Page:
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Similarities of negative absolute temperature to dark energy?

  1. Jan 6, 2013 #1
    “The inverted Boltzmann distribution is the hallmark of negative absolute temperature; and this is what we have achieved,” says Ulrich Schneider. “Yet the gas is not colder than zero kelvin, but hotter,” as the physicist explains: “It is even hotter than at any positive temperature – the temperature scale simply does not end at infinity, but jumps to negative values instead.”
    1.Does it imply that we can break the stable coherent state of an atom and render it motionless. What does it say about +- excited state of an atom. 2. How about the condition of our universe. Any thoughts?

    Last edited by a moderator: Jan 7, 2013
  2. jcsd
  3. Jan 6, 2013 #2


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    What do you mean with "motionless"? Cool a gas until most atoms are in the ground state? That is possible, and the result is a Bose-Einstein-condensate.
    Remove everything which could be considered kinetic energy? That is not possible.

    I don't see any relation.
    And I don't see the relation to dark energy.
  4. Jan 7, 2013 #3
    I'm not a physicist. Just an avid reader. It's a bit misleading sometimes when they mention of 'At zero Kelvin (-
    460°F or -273°C) the particles stop moving and all disorder disappears. Thus, nothing
    can be colder than absolute zero on the Kelvin scale.'

    From what i know and read; atom is not totally motionless i.e particles position and momentum are not dependent of each other(HUP doesn't allow it). When they mention stop moving, do all particles in the system be completely at rest in their positions means that they will have a definite position and a definite momentum (ie zero)? Which is highly unlikely.

    They always mention dark energy resembling the same effect(thermodynamic behavior of negative temperature) each time i've read that subject on the net. "the atoms in the gas do not repel each other as in a usual gas, but instead interact attractively. This means that the atoms exert a negative instead of a positive pressure. As a consequence, the atom cloud wants to contract and should really collapse – just as would be expected for the universe under the effect of gravity. But because of its negative temperature this does not happen. The gas is saved from collapse just like the universe."
  5. Jan 7, 2013 #4


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    0K (as coldest temperature) corresponds to everything in its ground state. Due to quantum mechanics (related to the uncertainty principle), the energy is above the ground state we would have in classical mechanics. This difference can be interpreted as potential and kinetic energy - even if the system is perfectly static, so the wave function (describing the particle) does not move.

    Dark energy is not a gas.
  6. Jan 7, 2013 #5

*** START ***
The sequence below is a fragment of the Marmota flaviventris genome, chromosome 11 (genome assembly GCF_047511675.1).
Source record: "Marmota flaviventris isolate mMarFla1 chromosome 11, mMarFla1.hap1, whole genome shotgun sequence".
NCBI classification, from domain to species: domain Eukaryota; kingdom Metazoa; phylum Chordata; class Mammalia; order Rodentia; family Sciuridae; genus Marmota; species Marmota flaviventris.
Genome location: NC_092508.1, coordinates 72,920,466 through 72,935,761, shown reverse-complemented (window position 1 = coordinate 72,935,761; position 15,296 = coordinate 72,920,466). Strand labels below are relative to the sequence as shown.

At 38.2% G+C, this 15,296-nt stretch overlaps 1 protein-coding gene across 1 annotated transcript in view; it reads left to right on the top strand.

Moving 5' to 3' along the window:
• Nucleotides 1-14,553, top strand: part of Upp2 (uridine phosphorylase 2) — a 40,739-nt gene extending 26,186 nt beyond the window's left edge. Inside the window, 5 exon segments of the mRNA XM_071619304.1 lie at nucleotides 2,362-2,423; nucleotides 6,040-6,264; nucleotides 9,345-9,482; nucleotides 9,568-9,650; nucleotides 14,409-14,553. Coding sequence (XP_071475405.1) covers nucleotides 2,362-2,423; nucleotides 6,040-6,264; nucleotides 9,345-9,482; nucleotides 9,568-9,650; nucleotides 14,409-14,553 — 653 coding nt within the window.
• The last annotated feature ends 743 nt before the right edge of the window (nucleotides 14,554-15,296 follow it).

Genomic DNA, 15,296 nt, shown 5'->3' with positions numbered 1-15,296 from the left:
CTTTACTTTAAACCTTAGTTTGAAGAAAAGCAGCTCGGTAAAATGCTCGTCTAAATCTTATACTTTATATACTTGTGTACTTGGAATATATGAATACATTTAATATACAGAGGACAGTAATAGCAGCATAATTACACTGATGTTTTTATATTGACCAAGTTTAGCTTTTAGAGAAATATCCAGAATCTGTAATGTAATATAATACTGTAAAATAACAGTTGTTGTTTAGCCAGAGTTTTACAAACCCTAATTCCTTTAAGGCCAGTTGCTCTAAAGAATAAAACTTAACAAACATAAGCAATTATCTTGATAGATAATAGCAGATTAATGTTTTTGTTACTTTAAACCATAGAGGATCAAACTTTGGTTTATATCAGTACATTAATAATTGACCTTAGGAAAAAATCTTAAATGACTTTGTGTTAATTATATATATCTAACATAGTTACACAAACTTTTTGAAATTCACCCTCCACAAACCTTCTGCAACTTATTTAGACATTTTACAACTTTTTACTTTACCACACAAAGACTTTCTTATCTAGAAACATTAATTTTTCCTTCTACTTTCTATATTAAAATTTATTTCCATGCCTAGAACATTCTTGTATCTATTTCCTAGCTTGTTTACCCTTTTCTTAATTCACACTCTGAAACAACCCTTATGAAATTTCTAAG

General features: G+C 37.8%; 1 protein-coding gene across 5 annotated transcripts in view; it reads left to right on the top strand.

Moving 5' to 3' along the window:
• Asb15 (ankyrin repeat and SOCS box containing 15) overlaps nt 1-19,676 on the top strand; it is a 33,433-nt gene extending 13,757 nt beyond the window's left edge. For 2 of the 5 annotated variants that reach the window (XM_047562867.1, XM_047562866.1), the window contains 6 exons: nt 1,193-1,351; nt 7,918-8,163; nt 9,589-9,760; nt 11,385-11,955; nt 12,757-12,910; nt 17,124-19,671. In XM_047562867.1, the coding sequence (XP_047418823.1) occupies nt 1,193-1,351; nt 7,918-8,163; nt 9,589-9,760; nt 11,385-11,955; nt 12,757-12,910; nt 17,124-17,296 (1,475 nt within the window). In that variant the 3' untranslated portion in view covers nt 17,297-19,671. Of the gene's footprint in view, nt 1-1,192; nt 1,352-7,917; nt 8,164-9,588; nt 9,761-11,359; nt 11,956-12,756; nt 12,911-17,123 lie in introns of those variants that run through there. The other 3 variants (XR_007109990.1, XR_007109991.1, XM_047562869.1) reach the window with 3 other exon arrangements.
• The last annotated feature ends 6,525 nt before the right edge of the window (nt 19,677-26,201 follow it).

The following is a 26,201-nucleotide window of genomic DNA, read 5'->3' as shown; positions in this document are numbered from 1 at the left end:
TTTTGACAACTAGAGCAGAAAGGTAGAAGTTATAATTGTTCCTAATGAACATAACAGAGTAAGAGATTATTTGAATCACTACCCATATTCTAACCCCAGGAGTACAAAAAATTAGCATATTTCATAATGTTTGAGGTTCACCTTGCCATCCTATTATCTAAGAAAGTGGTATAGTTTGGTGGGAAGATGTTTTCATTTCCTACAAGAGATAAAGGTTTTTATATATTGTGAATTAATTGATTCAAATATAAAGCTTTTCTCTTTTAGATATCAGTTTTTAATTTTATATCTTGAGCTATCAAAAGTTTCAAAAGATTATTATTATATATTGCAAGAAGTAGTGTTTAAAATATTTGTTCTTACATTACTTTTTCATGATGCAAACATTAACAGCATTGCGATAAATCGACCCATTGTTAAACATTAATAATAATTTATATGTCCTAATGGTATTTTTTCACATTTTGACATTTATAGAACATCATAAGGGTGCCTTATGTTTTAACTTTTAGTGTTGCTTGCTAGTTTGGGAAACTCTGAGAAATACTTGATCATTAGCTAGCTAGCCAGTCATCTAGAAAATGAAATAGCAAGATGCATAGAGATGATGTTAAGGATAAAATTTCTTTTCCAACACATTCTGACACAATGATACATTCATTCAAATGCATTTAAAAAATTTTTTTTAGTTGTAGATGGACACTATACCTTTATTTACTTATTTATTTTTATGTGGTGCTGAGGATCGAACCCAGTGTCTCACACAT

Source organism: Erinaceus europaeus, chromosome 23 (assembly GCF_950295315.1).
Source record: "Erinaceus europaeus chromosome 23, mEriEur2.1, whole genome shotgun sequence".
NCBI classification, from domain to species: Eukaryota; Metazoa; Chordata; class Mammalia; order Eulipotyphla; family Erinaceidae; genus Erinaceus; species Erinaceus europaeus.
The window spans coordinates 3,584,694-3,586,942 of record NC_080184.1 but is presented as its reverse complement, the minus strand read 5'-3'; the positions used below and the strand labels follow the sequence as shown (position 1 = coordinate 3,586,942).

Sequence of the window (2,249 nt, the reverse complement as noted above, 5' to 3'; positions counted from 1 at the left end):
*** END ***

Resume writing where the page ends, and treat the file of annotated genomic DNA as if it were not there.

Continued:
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    When you have a very special sort of quantum system that has a maximum possible energy, then and only then can you have negative temperatures.

    This comes about because if you have a maximum possible energy, then the entropy of that state necessarily has very low entropy. And systems tend to avoid low-entropy configurations. How do you increase the entropy of a maximum-energy state? You reduce its energy. So the moment you bring this system into contact with some other system that is at a normal temperature, it loses energy to the other system, no matter what the temperature of this other system is.

    This means a few things:
    1. The idea of cooling an object below absolute zero is nonsense: temperatures below absolute zero are hotter than any positive temperature.
    2. You also can't heat an object to negative temperatures: anything you use to try to heat it will only be at some positive temperature. This means that you have to sort of "trick" the system, for example by changing the energy states available so that what was a positive-temperature state becomes a negative temperature state.
    3. Negative temperature states generally won't last very long: you can't keep them completely out of contact with other matter, so they will tend to lose energy quite rapidly until they come into equilibrium with their surroundings. But they may, in some cases, last long enough to be measured.
  7. Jan 7, 2013 #6
    ... Neither did we know 'if' it has any or so 'physical property' (signs maybe 'assuming a dark energy as fluid having jeans mass) to it(limited to methodology of effects). In some sense both resembles the same effect or the best, the closest we have as a physical effect. If you want to put it that way. Bit far fetch but Interesting nonetheless.
  8. Jan 7, 2013 #7
    Oh.. Now it makes more sense. Thanks for pointing out some of my missing info's!
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